Dr. Hillery's own view was that the civil rights issue also should be stressed but strong pressure from the republican element in the Cabinet and within his own party demanded the constant stressing of the partition question. Apart from these contradictions the speech was a very clever one-using former statements of the British delegation and of Lord Caradon to support its case.
Lord Caradon replied in a restrained manner to Dr. Hilery's speech but refused to entertain the idea of having tbe item inscribed on the agenda. The Soviet delegate Mr. Aleksei Zokhanof, supported the Irish case and then the discussion was adjourned unanimously on the suggestion of the Zambia representative, Mr. Lishournva Mauka. It all went off as planned. There was never any question of the matter going to a vote and if it had it is difficult to see how anybody would have voted for the inscription of the item. Even the Soviet Union could not have voted for the Irish case-for in doing so it left the way open for U.N. discussion on the internal affairs of its own countrywhich could be very embarrassing. The Soviet delegation spoke in favour of the Irish case in the knowledge that an agreement had been made not to take a vote.
While Hillery was at the U.N. and indeed since the crisis first erupted there had been feverishly diplomatic activity in the Irish missions all over the world. One major problem was that all telephone calls to Europeindeed beyond-had to be routed through London which was embarrassing. Resort was had to the first language but generally unsuccessfully. Many of the telegraphic messages were sent in code and in those embassies where the code-book could be found many ambassadors' wives were pressed into tedious de-coding operations.
Two days after Dr. Hillery's U.N. speech the Government issued a statement on the Wilson/Chichester-Clark " Declaration" of the previous Tuesday. The statement was strongly critical of the inadequacy of the reform plans announced in the "Declaration". Very clearly the statement was motivated by a concern for civil rights and less pre-occupied with the partition issue-though it was mentioned. This reflected a change of attitude by the Government which had been coming about since the British troops entered Belfast. Haughey and Lenihan had abandoned Boland and Blaney on the hawk limb and had to swing around in favour of doing a deal with Britain whereby civil rights in Northern Ireland would be guaranteed. This was the theme of the Taoiseach's speech later in Tralee. By this time the Cabinet crisis was over. Boland was isolated on his own-abandoned in his madness even by Blaney-and the split between Hillery and Lynch had been healed by the change of mind.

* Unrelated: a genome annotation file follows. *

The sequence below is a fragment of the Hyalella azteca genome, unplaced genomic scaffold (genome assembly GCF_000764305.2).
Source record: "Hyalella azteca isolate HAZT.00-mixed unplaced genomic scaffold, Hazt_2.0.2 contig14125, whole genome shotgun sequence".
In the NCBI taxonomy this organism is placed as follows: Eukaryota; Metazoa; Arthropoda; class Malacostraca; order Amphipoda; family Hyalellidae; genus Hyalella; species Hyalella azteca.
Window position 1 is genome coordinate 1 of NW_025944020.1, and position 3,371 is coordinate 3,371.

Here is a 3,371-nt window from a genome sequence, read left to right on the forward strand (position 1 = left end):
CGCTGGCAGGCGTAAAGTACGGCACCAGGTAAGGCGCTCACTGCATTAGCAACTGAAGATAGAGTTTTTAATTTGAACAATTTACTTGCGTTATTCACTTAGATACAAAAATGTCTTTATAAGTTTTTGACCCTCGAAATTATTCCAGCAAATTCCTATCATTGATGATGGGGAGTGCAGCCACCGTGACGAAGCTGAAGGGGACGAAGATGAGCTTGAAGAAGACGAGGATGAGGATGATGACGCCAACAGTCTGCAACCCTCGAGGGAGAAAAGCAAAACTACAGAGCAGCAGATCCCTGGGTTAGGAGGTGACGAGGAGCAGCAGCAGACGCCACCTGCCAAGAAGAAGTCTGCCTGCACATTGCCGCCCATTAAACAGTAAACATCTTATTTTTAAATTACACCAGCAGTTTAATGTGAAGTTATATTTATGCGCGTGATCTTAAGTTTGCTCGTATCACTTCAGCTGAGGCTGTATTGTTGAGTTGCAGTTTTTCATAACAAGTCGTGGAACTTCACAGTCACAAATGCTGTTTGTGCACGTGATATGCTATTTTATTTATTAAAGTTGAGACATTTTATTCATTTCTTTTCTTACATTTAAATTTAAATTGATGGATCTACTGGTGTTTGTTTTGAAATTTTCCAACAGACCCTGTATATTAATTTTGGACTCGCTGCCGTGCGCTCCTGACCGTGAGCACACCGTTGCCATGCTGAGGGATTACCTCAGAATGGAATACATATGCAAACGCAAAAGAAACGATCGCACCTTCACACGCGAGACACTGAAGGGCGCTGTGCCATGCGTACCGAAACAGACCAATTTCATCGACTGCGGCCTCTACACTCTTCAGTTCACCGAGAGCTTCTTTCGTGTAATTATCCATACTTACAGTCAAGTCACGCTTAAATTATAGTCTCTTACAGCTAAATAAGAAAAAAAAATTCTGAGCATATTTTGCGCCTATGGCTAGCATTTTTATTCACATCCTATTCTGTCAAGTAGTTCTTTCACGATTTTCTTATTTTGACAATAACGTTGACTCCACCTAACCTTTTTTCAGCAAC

Though Lynch's position publically was much enhanced by his famous hard-line speech of August 13-his position within the Cabinet is much weakened. He was confused and baffled in the height of the crisis and virtually abdicated leadership to Haughey. The latter's position in the Government strengthens it seems daily. He is by far the most capable and by now the most respected member of it. The Cabinet's reliance on him in time of crisis is remarkable in view of many of its members' deep hostility to him a few years ago. Even Colley now acknowledges his leadership.
Hillery has also emerged as quite a force-and it is now believed that were the leadership issue to arise again in the near future-he would be in a very strong position despite Haughey's current dominance. Hillery is deceptively quiet and manages to hide a penetrating intellect and deep-rooted determination. We could re-acquire a foreign policy with him in I veagh House.
Lenihan is likely to become the chief " machinator" in the Cabinet. His demotion from education has rankled him and his new job as Minister for Transport moreover, simply doesn't adequately engage his many capabilities. He will therefore have a lot of time to "play politics" which won't be to
Lynch's advantage. The latter would be well advised to promote him to a time-consuming post e.g. agriculturewhen the next cabinet re-shuffie occurs. In a way this crisis represents the last death-throe of the republican element within the Fianna Fail party. The only remaining republicans, Blaney and Boland, wanted to make the ultimate' gesture-perhaps more out of a desperate assertion of their republicanism than a conviction that what they advocated was right. The mohaired suit bourgeois element which Lemass introduced in the early sixties has now total control of the party-but through a brilliant piece of political shadowboxing has deceived the electorate into believing otherwise.
Special 9ranch in league with R.U.C.
One final observation on the North. Members of the Government are now asserting that they were in touch with what was happening in the north through fifty special branch men stationed there. The fact is that whereas there were fifty special branch men in the north they were helping the R.U.C. to identify I.R.A. men.
Who runs this country anyway!